#25 in reply to: ↑ 24 @michelleweber
10 months ago

I heartily +1 all of this. I'd suggest some language tweaks to try and keep things less formal/friendlier, like:

“To edit this widget, visit the page that displays it. (Yes, you can move around your site while the Customizer is open!)”

(For many of the new folks I work with, it doesn't occur to them that they can click around on their sites while the customizing panel is open, which contributes to the confusion.)

I'd encourage us not to change the widget order in the Customizer depending on the view. Doing that places an unnecessary extra cognitive burden on users.

Instead, I would suggest:

  • Keeping the order of widget areas the same on every view (i.e. not pulling out unpreviewed areas and displaying them separately at the bottom)
  • Perhaps displaying the names of un-previewed widget areas in a different way, such as italicized text
  • Including a note at the top of each individual undisplayed widget area (after you open it), like: "“To view this widget area in the preview area, navigate to a view that displays it”"

#26 @danielbachhuber
10 months ago

(For many of the new folks I work with, it doesn't occur to them that they can click around on their sites while the customizing panel is open, which contributes to the confusion.)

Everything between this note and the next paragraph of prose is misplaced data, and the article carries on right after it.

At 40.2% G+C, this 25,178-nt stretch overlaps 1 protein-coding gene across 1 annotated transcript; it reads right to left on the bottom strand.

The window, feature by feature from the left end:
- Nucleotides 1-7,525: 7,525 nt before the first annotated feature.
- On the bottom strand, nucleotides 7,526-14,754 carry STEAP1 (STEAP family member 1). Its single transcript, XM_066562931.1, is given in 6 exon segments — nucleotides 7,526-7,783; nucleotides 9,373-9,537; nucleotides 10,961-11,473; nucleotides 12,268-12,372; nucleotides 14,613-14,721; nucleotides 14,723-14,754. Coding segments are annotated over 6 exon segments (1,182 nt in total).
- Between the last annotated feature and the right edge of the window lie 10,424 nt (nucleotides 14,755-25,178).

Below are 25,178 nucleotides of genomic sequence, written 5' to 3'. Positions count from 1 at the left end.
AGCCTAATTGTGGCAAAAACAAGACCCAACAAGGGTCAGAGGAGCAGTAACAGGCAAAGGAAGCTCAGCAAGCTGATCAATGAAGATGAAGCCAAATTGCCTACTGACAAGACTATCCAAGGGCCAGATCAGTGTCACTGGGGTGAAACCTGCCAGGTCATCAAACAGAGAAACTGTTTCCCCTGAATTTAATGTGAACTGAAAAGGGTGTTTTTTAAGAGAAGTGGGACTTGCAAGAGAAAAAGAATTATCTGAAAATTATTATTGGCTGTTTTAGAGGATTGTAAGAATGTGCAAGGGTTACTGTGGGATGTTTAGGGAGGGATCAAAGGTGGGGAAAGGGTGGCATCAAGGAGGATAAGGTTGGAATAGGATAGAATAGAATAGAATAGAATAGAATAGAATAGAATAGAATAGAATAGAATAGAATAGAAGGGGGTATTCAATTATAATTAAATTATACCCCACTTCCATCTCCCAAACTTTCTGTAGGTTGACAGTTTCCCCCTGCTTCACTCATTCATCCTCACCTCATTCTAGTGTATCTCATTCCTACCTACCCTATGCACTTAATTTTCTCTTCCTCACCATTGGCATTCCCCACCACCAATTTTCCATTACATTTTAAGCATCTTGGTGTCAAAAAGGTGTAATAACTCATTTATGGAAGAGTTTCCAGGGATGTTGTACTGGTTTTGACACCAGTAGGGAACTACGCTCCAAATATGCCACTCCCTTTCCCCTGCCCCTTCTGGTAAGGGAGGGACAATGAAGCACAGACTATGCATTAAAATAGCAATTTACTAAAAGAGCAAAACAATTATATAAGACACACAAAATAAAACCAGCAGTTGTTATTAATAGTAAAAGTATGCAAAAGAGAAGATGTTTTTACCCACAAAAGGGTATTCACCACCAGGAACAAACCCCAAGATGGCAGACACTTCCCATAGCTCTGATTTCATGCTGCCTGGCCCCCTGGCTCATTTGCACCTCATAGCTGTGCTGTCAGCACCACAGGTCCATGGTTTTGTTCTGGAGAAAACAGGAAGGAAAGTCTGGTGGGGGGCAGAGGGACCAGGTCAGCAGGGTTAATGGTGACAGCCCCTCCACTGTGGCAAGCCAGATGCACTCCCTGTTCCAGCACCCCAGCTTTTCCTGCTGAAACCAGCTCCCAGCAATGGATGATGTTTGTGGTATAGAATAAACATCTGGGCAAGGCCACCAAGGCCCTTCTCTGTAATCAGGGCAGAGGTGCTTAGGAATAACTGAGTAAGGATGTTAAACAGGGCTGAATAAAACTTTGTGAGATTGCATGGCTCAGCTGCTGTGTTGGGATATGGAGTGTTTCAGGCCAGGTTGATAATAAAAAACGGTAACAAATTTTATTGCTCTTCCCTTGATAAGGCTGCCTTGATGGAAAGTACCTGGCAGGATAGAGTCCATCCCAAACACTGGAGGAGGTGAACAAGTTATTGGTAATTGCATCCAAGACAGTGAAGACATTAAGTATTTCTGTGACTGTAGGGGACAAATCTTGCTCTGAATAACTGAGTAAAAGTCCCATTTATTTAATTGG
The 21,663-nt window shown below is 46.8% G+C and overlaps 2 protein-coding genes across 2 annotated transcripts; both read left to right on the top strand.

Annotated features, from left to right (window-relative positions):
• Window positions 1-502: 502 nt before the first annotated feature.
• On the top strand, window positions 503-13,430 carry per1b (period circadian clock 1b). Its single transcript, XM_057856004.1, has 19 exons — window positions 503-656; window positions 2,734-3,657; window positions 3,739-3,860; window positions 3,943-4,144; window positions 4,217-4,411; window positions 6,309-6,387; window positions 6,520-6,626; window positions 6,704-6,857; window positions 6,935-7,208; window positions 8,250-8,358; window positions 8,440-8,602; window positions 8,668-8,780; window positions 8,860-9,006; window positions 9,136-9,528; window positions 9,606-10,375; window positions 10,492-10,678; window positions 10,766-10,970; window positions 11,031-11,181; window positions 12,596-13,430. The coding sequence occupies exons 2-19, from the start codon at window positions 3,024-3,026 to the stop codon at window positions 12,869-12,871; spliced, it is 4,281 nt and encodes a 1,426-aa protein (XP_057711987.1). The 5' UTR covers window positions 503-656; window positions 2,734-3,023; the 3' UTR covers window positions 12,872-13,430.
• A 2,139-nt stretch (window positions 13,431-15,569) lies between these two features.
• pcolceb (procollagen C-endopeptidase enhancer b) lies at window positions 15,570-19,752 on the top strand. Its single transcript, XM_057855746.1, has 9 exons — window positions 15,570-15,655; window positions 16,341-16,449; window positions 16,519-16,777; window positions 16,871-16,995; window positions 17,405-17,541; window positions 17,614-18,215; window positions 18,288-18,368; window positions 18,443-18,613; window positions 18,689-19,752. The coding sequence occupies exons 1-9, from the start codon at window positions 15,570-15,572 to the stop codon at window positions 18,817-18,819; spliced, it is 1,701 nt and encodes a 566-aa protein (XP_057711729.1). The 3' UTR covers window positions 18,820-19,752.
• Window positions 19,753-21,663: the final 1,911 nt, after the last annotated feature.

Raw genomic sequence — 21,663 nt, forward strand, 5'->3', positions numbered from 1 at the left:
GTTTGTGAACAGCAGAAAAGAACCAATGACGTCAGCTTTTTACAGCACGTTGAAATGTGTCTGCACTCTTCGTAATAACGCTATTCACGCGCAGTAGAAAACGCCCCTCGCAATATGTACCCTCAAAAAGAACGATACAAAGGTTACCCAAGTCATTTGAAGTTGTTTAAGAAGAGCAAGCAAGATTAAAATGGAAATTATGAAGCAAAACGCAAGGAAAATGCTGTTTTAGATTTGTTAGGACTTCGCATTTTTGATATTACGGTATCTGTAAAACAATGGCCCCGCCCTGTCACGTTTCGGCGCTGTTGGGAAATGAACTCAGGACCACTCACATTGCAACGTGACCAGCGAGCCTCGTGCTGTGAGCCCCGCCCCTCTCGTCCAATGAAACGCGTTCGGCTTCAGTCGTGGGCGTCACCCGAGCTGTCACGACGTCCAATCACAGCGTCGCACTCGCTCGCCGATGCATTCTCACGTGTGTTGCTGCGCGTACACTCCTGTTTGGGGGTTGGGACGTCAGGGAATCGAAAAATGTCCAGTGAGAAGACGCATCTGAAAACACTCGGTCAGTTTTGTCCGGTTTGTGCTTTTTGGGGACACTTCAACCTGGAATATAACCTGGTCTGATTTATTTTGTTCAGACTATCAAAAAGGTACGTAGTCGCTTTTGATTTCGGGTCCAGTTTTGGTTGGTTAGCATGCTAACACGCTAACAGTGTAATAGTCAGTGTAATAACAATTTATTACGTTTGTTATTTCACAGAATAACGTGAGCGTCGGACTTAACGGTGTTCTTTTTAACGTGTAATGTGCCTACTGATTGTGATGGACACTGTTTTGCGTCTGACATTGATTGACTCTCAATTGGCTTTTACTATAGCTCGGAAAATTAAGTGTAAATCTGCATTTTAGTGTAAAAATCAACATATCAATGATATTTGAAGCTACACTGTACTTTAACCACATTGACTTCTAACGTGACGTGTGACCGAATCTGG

This has struck me as a fundamental way the Customizer is different than options pages in the WordPress admin. It could be the one underlying source of the symptoms, and worth additional UX consideration.

#27 @JoshuaWold
10 months ago

Thanks everyone for the great feedback! Based on the comments, and chatting with @zoonini, I’ve created 2 more options on the wireframe (See Widget Options v2 above). To reiterate:

OPTION 1

Shows all the widgets that I can currently preview at the top, and has a separate section below showing additional widgets in the theme, but that can’t be seen on the current page.

Benefit: Clearly shows which widgets are available on this page and which aren’t.

Challenges: Widgets will move up and down as I navigate the site, requiring that I re-read the widget titles when I load a new page.


OPTION 2

Similar to Option 1 with benefits and challenges. One additional benefit is I can hide the widgets that aren’t on this page by closing the accordion.


OPTION 3

We could put a toggle somewhere in the Customizer that hides all widget areas that aren’t available on your page. It would be helpful to understand what user would benefit from this, and whether this is a real need. Also, if we did proceed we’d need to figure out where to put it.


OPTION 4 - NEW

Shows all the widgets that I can currently preview, as well as the widgets that aren’t showing on this current page.